Beth, we build our panels to customer specification. In this case the customer wanted Brand Y (the utterly scrambled LED/Input numbers). My company does a bit more business with Brand X.
To be fair to Brand Y, there IS a pattern to it, but it is such an off-the-wall pattern as to be scrambled.
The result pushes paranoia buttons. It feels like Brand Y is intentionally out to get us.
My preference for networked IO is actually Brand Z. It has the best terminal block, and intuitive LED, terminal, and program numbering. They fail only in that they are not widely accepted by the customers we deal with, not even widely accepted in the USA.
I purely hate it when you can have all the answers right and still fail. There's no justice in this cruel world.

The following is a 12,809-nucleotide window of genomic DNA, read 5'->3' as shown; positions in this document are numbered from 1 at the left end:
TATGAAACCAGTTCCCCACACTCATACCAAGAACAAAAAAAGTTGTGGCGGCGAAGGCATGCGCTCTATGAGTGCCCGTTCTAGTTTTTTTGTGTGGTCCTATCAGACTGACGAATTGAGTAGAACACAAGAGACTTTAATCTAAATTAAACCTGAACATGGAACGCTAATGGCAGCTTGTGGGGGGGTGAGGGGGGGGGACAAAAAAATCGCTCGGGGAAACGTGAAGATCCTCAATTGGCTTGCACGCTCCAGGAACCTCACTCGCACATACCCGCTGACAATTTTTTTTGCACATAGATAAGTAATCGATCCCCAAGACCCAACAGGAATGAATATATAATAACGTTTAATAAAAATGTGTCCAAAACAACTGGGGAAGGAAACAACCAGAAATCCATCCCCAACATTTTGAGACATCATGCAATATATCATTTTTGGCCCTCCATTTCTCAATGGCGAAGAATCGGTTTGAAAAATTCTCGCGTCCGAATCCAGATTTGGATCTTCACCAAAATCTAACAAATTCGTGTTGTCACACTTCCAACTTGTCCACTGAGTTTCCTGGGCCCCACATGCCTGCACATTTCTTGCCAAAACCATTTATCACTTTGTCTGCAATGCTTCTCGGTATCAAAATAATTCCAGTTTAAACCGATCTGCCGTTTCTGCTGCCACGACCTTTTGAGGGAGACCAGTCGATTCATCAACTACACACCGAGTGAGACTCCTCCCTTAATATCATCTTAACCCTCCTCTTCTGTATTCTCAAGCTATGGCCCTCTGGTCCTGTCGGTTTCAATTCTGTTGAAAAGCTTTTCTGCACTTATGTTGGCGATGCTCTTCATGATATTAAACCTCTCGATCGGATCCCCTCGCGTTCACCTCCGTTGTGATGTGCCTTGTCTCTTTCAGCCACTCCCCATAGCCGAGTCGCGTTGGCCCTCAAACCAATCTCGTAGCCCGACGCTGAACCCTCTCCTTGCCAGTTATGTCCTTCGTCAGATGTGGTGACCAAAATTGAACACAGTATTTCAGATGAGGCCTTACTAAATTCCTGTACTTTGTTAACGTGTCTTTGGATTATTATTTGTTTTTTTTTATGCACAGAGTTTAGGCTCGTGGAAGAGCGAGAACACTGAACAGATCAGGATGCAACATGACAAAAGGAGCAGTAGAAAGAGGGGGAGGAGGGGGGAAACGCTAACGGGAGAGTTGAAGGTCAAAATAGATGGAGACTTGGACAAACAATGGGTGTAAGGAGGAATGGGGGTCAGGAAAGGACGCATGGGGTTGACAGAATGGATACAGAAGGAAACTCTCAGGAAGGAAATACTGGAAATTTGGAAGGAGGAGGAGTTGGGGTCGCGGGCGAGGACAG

Sounds like a clear cut case of laziness and poor oversight--unfortunately, not at all uncommon in today's grind-it-out-to-market culture. So is your firm back to using the original networked I/O product as a result?
Are they robots or androids? We're not exactly sure. Each talking, gesturing Geminoid looks exactly like a real individual, starting with their creator, professor Hiroshi Ishiguro of Osaka University in Japan.
For industrial control applications, or even a simple assembly line, that machine can go almost 24/7 without a break. But what happens when the task is a little more complex? That’s where the “smart” machine would come in. The smart machine is one that has some simple (or complex in some cases) processing capability to be able to adapt to changing conditions. Such machines are suited for a host of applications, including automotive, aerospace, defense, medical, computers and electronics, telecommunications, consumer goods, and so on. This discussion will examine what’s possible with smart machines, and what tradeoffs need to be made to implement such a solution.